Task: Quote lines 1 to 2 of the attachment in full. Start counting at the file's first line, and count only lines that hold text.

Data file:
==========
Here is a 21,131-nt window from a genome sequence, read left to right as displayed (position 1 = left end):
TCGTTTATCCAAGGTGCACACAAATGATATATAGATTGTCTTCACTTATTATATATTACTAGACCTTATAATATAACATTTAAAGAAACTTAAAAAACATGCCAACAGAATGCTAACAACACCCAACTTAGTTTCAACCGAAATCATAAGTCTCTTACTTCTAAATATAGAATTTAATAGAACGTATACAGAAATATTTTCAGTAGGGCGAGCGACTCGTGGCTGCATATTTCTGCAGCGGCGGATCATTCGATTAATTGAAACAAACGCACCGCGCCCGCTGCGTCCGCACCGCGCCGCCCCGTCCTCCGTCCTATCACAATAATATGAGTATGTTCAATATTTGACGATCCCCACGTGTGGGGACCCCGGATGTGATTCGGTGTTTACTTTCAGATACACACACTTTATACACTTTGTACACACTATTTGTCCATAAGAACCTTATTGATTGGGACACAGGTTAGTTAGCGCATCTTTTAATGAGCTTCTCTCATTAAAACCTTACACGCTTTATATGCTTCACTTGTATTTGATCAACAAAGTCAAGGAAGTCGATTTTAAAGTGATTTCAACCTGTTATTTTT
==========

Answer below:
Here is a 21,131-nt window from a genome sequence, read left to right as displayed (position 1 = left end):
TCGTTTATCCAAGGTGCACACAAATGATATATAGATTGTCTTCACTTATTATATATTACTAGACCTTATAATATAACATTTAAAGAAACTTAAAAAACATGCCAACAGAATGCTAACAACACCCAACTTAGTTTCAACCGAAATCATAAGTCTCTTACTTCTAAATATAGAATTTAATAGAACGTATACAGAAATATTTTCAGTAGGGCGAGCGACTCGTGGCTGCATATTTCTGCAGCGGCGGATCATTCGATTAATTGAAACAAACGCACCGCGCCCGCTGCGTCCGCACCGCGCCGCCCCGTCCTCCGTCCTATCACAATAATATGAGTATGTTCAATATTTGACGATCCCCACGTGTGGGGACCCCGGATGTGATTCGGTGTTTACTTTCAGATACACACACTTTATACACTTTGTACACACTATTTGTCCATAAGAACCTTATTGATTGGGACACAGGTTAGTTAGCGCATCTTTTAATGAGCTTCTCTCATTAAAACCTTACACGCTTTATATGCTTCACTTGTATTTGATCAACAAAGTCAAGGAAGTCGATTTTAAAGTGATTTCAACCTGTTATTTTT